Fig. 3
Fig. 3

EDS spectra of a single icosahedral particle with corresponding FFT insert (a) and a single nanoprism with corresponding SAED insert (b). EDS displays evidence of a predominately gold sample indicated by the absence of a sulfur peak (2.307 keV). The FFT shows a spacing of 2.35 Å, consistent with [111] FCC gold. The SAED shows spacing of 1.424 and 2.5 Å, corresponding with crystal lattice spacing and forbidden reflections of gold

Seed-Mediated GGS NP Synthesis

To improve the monodispersity of GGS NP, we created GGS NP based on seed-mediated growth, as this method allows for greater synthesis control. Seed-mediated growth is often used to increase control over the reaction conditions due to the separation of nucleation and growth steps [33]. Small gold seeds (5 nm) were successfully synthesized as previously reported [24]. The optimal seed-mediated condition involved incubation of sulfide with 5-nm gold colloid for 24 h and then adding additional gold salt. Colloid that was not aged resulted in globular, ill-defined particles, indicating the importance of sulfide in determining the overall shape of the particles (data not shown). The seed-mediated method resulted in a NIR peak located at ~717 nm (Fig. 4), which was much lower and blue-shifted compared to the conventional synthesis which results in a NIR peak ~800 nm. Corresponding TEM images show that the distribution of the nanoplates resulting from seed-mediated synthesis was significantly reduced (by ~50 %) compared to the conventional one-step synthesis method. As shown in Fig. 4, the seed-mediated sample consisted predominately of icosahedral nanoparticles, which made up approximately 82 % of the entire sample. While nanoplates were still formed using this seed-mediated method, these particles were smaller (~50 nm) and fewer in number than that produced by the conventional method. This provided the first indication that the icosahedral nanoparticles were not the species contributing to the NIR peak, which is seen with the conventional one-step synthesis method. While the seed-mediated method resulted in a minor NIR peak (~717 nm), TEM results suggest that the 717-nm peak may be due to the inclusion of smaller and less concentrated nanoplates. In a conventional reaction, the NIR peak is a result of the aggregation between icosahedral and nanoplate particles, producing one combined peak near 800 nm [11, 12]. These results indicate that the corresponding proportion of icosahedral to nanoplate phenotypes is responsible for the blue- or red-shifting of the NIR peak.
Fig. 4
Fig. 4

Seed-mediated growth of gold-gold sulfide nanoparticles. Seed-mediated growth of particles resulted in suppression and blue-shifting of the NIR peak. Corresponding TEM image shows predominantly icosahedral particles with reduced nanoplate formation and size (<50 nm) as compared with conventional one-step synthesis. Scale bars represent 200 nm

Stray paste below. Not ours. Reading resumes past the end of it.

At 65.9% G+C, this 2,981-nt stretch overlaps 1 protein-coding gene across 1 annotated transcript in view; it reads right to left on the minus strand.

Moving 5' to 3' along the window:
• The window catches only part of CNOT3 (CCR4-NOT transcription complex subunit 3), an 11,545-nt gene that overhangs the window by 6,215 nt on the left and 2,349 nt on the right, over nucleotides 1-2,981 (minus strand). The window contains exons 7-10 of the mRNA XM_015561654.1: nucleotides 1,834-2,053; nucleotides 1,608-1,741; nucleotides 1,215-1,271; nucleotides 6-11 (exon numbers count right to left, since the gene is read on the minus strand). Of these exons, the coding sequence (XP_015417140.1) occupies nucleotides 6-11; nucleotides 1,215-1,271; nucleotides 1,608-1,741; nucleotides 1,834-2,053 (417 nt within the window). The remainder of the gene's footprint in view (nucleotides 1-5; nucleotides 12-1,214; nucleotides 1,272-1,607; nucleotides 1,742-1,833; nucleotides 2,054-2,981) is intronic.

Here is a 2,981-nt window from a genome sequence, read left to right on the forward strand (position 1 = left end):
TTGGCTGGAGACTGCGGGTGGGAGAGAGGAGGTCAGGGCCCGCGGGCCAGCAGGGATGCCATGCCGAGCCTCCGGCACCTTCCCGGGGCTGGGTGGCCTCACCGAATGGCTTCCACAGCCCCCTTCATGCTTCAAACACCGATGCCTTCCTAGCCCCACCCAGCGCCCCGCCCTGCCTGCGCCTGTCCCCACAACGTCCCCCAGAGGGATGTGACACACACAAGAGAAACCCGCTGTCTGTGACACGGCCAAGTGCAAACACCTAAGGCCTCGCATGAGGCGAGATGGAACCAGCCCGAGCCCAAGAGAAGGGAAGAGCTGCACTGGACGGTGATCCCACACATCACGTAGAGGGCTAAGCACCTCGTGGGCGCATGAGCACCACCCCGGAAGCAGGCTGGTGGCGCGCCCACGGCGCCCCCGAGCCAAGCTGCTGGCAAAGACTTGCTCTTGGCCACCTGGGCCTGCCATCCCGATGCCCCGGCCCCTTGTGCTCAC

Elucidation of Temperature Effects on NIR-Contributing GGS NP Species

We further examined the effects of temperature alterations to control conventional reaction kinetics to confirm the NIR-contributing species. The effect of varying fabrication temperature (from 0 to 50 °C) on the SPR is shown in Fig. 5. Traditional fabrication of GGS NP occurs at room temperature (25 °C). This synthesis condition results in an optimal SPR peak for photothermal therapy (~800 nm) yet comprises significant shape variations, consistent with previously published results [5]. At a higher fabrication temperature of 50 °C, the traditional NIR peak is replaced by a reduced peak at ~650 nm with a dominant 520-nm peak, suggesting that higher temperatures yield less of the NIR-contributing species. At high temperatures, the gold precursor experiences an increased nucleation rate, increasing the reaction kinetics and reduction rate [3436]. Thus, the formed particles are likely to be smaller and icosahedral in shape, due to a reduced growth rate as a result of the increased reduction [34]. Conversely, for considerably lower temperatures (0 °C), the NIR peak red shifts and broadens beyond the 900-nm range, with the absorbance peak at 520 nm decreasing in intensity. This data is in agreement with results presented by James et al. [22] which showed that wavelength increased (red-shifted) with decreasing temperatures to tune the peak absorbance of gold nanoplates beyond 900 nm. The larger particles (gold nanoplates) may be formed as a result of the decreased rate of reduction at these lower temperatures. TEM images reveal the predominance and increased size of nanoplates synthesized at 0 °C compared to a dramatic increase in icosahedral nanoparticle formation at 50 °C. While nanoplates are still formed at 50 °C, the predominance of icosahedral nanoparticles likely results in the suppression of the characteristic gold nanoplate NIR plasmon resonance observed at room temperature. This study suggests that the presence of the nanoplates contributes substantially to the NIR SPR wavelength and intensity using the conventional one-step GGS NP synthesis.
Fig. 5
Fig. 5

Effect of temperature on conventional one-step gold-gold sulfide synthesis. Room temperature reaction provides characteristic NIR peak (800 nm) and minimal gold colloid peak (520 nm) with the production of polydisperse nanoparticles. At lower temperatures (0 °C), the presence of larger gold nanoplates results in red-shifting and broadening of the NIR peak. At higher temperatures (50 °C), the dramatic increase in icosahedral nanoparticles results in diminished NIR peak. Scale bars represent 200 nm

Size-Selective Separation of Polydisperse Samples